India is slowly catching up with the unique dining experience of the Far East
One of my favourite dining experiences last week in Hong Kong was a dim sum meal (yum chaIndia) with Chinese friends. In a bustling restaurant filled with happy, noisy diners, we sat around a large table, ticked dishes off a list and watched the Lazy Susan pile high with bamboo steamers and plates of dimsum of different shapes, sizes and flavours. Continuously-filled cups of fragrant tea accompanied the food; translucent dumplings filled with a variety of vegetables, pork, chicken, and seafood; plump baos stuffed with sweet-spicy meats, cheung fun (rice noodle rolls) and of course the ever-popular fung zao (a�?phoenix clawsa�� or chickena��s feet)! Finally, dessert a�� glistening yellow Hong Kong egg tarts and red bean paste-filled sesame-studded jin dieu. It was a wonderful lunch of discovery.
It also got me thinking how convivial the entire experience was: sharing dishes and refilling one anothersa�� tea cups. As with most Asian dining experiences the accent was on sharing a�� so much more relaxed and intimate than formal dining.
So how does the whole dim sum experience fare in India? I asked the Leela Palacea��s executive chef Mir Zafar Ali, who curates popular dim sum Sunday brunches at his restaurant Zen. a�?The concept is catching on, though nowhere as popular as in Hong Kong,a�? he says. In the Far East, people begin working days byA�8.30 am and finish early, but the entire cycle is much later in India so leisurely meal breaks are rare. a�?In Hong Kong, ita��s about light bites, catching up over tea and a chat with friends during the day, maybe late afternoon. It fits perfectly with theA�lifestyle there.a�?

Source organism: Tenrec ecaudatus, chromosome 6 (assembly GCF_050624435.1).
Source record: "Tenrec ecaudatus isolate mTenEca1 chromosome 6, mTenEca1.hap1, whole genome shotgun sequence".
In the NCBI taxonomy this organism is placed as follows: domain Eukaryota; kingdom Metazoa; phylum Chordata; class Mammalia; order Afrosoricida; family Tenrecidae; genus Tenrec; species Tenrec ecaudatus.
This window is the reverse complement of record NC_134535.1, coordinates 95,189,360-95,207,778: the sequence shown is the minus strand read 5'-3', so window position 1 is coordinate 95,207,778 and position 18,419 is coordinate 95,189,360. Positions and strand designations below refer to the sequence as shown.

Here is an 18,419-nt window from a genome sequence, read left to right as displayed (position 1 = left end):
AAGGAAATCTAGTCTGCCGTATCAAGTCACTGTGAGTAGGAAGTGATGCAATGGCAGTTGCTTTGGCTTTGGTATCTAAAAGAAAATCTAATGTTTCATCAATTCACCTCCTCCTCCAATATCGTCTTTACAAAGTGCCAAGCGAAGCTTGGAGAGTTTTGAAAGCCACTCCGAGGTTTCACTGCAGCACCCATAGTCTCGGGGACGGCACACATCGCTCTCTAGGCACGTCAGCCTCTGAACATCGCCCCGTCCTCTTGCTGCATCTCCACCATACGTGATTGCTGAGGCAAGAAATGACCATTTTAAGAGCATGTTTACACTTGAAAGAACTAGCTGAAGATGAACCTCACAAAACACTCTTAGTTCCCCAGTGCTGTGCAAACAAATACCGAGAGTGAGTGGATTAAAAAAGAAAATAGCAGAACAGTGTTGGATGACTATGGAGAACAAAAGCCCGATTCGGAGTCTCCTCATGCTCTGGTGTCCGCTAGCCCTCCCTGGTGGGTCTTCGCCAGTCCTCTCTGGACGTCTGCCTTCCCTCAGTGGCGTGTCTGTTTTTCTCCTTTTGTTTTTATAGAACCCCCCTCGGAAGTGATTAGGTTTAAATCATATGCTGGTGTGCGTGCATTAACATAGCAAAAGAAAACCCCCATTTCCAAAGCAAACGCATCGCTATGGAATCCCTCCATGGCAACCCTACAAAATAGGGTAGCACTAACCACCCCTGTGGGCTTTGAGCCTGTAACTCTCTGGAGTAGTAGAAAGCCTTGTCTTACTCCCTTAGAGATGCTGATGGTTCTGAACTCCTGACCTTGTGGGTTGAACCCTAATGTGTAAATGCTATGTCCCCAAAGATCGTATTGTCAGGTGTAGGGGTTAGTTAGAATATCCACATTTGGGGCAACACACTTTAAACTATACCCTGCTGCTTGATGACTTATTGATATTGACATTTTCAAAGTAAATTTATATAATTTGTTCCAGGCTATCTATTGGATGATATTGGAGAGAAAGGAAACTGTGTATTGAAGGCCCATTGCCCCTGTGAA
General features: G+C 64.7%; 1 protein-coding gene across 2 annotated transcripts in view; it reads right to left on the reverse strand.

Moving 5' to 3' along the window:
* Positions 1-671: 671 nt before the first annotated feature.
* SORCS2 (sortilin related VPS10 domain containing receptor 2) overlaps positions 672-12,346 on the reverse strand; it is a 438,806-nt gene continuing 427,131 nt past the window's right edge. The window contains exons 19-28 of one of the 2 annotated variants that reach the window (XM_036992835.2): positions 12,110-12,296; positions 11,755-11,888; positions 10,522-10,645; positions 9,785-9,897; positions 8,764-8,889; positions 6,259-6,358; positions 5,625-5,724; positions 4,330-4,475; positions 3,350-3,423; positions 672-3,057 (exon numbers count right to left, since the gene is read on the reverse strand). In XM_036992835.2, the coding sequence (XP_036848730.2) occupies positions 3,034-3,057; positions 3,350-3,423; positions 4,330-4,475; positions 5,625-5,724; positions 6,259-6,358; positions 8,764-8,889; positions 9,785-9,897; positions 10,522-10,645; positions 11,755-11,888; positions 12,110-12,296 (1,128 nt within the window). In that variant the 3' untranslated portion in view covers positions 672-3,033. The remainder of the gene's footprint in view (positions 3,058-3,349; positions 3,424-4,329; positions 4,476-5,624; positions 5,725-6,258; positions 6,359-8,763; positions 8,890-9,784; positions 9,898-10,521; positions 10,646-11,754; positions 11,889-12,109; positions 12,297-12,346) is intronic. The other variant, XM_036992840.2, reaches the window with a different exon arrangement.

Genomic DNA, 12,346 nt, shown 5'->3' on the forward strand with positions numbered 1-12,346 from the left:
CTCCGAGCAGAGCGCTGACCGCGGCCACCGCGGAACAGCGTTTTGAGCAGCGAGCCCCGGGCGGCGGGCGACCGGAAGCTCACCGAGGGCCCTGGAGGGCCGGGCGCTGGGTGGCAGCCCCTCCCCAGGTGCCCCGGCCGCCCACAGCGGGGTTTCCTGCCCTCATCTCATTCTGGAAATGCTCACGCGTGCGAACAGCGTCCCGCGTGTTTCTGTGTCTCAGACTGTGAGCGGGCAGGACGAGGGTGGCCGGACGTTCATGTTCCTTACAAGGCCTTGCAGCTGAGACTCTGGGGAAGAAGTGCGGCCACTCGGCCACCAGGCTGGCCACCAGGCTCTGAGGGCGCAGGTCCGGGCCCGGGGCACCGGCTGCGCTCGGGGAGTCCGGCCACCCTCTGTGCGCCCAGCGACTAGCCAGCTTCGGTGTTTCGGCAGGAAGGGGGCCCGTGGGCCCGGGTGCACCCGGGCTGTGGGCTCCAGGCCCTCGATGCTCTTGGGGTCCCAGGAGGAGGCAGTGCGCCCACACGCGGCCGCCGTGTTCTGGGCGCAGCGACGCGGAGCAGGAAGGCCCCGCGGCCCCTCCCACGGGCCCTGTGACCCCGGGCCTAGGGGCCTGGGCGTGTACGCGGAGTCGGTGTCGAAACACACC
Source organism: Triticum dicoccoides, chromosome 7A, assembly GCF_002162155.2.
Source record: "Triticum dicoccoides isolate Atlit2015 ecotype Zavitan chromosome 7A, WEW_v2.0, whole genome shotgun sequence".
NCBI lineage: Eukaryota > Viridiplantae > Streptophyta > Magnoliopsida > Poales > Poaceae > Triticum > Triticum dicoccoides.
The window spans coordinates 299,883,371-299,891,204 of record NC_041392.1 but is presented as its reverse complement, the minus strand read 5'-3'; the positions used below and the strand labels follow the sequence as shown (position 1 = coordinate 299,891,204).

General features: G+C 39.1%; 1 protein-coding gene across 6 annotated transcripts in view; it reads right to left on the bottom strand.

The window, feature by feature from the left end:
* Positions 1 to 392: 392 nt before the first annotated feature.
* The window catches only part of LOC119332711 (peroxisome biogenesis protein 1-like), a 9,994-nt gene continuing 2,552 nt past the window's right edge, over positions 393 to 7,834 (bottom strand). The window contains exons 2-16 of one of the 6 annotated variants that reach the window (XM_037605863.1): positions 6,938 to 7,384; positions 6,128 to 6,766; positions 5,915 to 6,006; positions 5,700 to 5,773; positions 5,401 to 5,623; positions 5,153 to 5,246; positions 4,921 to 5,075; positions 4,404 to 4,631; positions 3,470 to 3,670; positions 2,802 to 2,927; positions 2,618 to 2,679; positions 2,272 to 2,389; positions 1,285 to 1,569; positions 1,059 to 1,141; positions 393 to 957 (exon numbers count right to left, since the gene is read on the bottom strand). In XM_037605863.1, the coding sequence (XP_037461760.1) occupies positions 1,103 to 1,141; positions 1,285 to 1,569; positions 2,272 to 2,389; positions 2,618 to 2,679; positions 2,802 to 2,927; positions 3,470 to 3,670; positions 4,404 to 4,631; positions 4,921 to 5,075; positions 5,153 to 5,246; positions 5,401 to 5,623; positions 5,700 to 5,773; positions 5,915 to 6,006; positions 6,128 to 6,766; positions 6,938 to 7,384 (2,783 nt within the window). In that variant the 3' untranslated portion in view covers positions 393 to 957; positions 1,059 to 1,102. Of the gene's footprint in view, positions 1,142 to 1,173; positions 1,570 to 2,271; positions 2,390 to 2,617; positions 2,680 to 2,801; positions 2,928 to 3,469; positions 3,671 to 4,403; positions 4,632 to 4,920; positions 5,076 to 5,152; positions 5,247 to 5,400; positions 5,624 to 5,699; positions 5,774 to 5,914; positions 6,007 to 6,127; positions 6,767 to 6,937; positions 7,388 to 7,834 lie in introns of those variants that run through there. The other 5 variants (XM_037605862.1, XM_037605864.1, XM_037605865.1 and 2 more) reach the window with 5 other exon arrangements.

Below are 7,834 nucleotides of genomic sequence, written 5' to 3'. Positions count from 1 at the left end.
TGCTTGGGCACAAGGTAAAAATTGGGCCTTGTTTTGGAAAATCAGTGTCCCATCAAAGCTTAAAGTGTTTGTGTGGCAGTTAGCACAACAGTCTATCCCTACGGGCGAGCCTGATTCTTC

He has a point. Ritz Carltona��s executive chef Anupam Banerjee has another a�� light, healthy dining, which a dim sum lunch embodies, is here to stay. a�?Dim sum offers a healthful variety of different flavours in one value meal, and shows off the art of the craft,a�? he says, a�?This brings the diner back again and again.a�?
Of course, Indian diners have not yet completely embraced the entire dim sum experience as it exists at its centre, Hong Kong. a�?It will take some doing before we are ready to accept traditional Chinese dim sum like ducka��s feet or ducka��s tongue, chickena��s feet or piga��s stomach here,a�? Ali says, adding, a�?But when our Chinese chef at China XO at the Leela Chennai experiments with these a�� theya��re fantastic!a�?A�Meanwhile, his delicate, flavourful siew long baos and har gaos keep local diners happy.
So the professional chefa��s brigade enjoys traditional dim sum experiences during visits to Singapore or Hong Kong a�� chef Banerjee recommends Din Tai Fung (with its special xiaolong bao), Tim Ho Wan and the Four Seasona��s Jiang-nan Chun in Singapore. He also vouches for his own Lanterna��s dim sum, a fact borne out by the numerous lunching ladies and corporates seen wielding chopsticks over chef David Changa��s edamame dumplings with truffle oil, lobster money pouches, cheung fun and char siu baos. a�?Dim sum isna��t a fad anymore. Ita��s here to stay,a�? he says.